Microsoft to Disclose Source Code

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News: Microsoft to Disclose Source Code

  1. Microsoft to Disclose Source Code (14 messages)

    In a bid to stifle criticism from EU regulators that have already hit the software giant with stiff fines, Microsoft has announced that it would license a small amount of its secret source code to comply with last years EU antitrust ruling.

    Speaking in Brussels on Wednesday (Jan 25, 2006), Brad Smith, chief counsel for Microsoft stated that this disclosure of parts of source code "addresses in a single stroke any lingering question anyone may have about whether developers will have access to the most accurate and complete technical information they need." This announcement appears to be in response to a public statement by an EU executive Neelie Kroes earlier this year that they intended to levy a fine of 2 million euros (~2.4 million USD) per day unless Microsoft came into compliance with an earlier ruling by January 25th. In that ruling (March 2004), the EU commission ruled that Microsoft had violated antitrust laws and imposed a 497 million Euro fine (~500 million USD).

    The announcement comes as after the EU announced that a full case would be heard before the Court of First Instance (2nd highest court in the EU) in Luxembourg on April 24-28. This is an unusually long time for the court to set aside for any case. Mr. Smith commented that this was evidence that Apple’s resurgence in the market place combined with the number of new digital devices proves that the market is more competitive then the EU originally concluded. In response the EU commission has stated that only it and not Microsoft can conclude it Microsoft is in compliance with it’s rulings.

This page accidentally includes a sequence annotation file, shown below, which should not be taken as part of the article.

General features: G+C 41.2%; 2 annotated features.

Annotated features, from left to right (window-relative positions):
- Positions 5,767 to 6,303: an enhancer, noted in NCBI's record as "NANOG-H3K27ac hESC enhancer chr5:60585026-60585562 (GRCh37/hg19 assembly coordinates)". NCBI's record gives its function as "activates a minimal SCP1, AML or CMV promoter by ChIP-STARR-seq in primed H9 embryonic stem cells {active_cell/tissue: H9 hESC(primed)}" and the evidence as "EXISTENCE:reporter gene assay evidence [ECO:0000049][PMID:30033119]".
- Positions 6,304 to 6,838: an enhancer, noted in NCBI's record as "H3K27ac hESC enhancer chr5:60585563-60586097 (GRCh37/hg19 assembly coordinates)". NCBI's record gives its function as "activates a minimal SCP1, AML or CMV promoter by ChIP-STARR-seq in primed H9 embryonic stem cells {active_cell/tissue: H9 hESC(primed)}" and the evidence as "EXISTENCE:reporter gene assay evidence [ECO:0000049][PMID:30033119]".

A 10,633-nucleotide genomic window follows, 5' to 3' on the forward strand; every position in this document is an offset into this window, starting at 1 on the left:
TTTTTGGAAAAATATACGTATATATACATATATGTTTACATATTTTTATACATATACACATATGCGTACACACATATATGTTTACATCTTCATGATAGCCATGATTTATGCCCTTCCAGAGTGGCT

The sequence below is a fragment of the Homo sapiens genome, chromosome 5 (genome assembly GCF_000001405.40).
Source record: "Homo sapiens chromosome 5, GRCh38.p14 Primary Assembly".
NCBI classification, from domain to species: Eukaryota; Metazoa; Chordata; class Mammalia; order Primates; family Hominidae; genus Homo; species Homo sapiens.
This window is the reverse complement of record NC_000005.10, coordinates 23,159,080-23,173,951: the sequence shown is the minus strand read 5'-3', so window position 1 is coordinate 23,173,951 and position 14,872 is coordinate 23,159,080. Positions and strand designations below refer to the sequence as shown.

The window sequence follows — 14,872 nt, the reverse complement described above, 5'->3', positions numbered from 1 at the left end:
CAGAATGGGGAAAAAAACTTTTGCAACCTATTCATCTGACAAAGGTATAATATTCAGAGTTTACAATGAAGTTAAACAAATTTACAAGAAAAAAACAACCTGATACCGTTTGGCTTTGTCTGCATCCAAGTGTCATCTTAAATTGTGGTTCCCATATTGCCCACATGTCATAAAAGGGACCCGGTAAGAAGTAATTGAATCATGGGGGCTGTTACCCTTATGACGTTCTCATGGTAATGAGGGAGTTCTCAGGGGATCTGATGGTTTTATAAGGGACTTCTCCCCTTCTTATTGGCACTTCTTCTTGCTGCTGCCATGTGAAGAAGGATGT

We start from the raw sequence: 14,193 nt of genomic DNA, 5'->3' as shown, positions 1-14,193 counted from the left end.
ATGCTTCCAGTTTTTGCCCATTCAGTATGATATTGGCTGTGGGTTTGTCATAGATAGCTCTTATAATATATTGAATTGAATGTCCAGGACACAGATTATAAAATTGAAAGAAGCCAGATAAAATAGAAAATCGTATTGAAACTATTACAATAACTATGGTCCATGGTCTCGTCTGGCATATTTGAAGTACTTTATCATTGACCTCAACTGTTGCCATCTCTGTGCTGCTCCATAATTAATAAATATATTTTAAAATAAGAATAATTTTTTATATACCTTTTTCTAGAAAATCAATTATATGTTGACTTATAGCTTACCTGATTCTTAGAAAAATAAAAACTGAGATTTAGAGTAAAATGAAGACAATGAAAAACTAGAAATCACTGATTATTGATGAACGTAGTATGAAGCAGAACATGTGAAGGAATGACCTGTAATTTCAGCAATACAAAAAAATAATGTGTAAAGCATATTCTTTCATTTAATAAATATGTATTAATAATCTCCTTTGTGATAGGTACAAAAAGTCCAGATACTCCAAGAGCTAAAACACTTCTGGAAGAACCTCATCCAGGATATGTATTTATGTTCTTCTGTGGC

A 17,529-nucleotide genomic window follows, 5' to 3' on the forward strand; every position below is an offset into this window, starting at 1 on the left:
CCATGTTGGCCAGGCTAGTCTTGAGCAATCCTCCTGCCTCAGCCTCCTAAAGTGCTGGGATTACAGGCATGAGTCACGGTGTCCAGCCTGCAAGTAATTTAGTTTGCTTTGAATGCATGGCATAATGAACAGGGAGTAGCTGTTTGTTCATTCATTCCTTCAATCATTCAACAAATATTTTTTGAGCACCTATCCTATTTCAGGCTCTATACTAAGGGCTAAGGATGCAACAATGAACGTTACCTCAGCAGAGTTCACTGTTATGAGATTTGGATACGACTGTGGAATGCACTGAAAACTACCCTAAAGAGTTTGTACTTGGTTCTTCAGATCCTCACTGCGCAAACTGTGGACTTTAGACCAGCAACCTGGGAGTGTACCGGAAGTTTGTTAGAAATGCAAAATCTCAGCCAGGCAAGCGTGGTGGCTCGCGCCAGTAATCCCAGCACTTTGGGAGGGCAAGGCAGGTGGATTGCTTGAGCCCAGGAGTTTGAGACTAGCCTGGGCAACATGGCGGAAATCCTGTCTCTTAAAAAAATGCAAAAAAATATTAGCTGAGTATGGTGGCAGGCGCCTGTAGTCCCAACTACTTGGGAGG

Not surprisingly, response from the open source community is filled with skepticism. According to Reuters one lawyer representing open source developers has stated that "this offer of was no interest to its clients". Joachim Jakobs of the Free Software Foundation of Europe stated in an email to the NY Times that "it actually seems more likely that Microsoft will eventually try to shut down competition by making claims of copyright infringement”.

    Threaded Messages (14)

  2. I can't wait![ Go to top ]

    This would make the world's best toilet paper!
  3. I can't wait![ Go to top ]

    This would make the world's best toilet paper!
    Nah, that would be a security risk. May have bugs in it.
  4. I can't wait![ Go to top ]

    This would make the world's best toilet paper!
    Nah, that would be a security risk. May have bugs in it.

    What do you mean, may? ;)

    Now now, there would still be some value to it because it can serve as a good "antipatterns" example.. what not to do..
  5. I can't wait![ Go to top ]

    How can you use those toilet papers which are full of (security) holes?
  6. How exactly is this related to Java Middleware? If Slashdot and TSS merged, I must have missed that. Or news are not moderated any more?

    weird
  7. How exactly is this related to Java Middleware? If Slashdot and TSS merged, I must have missed that. Or news are not moderated any more?weird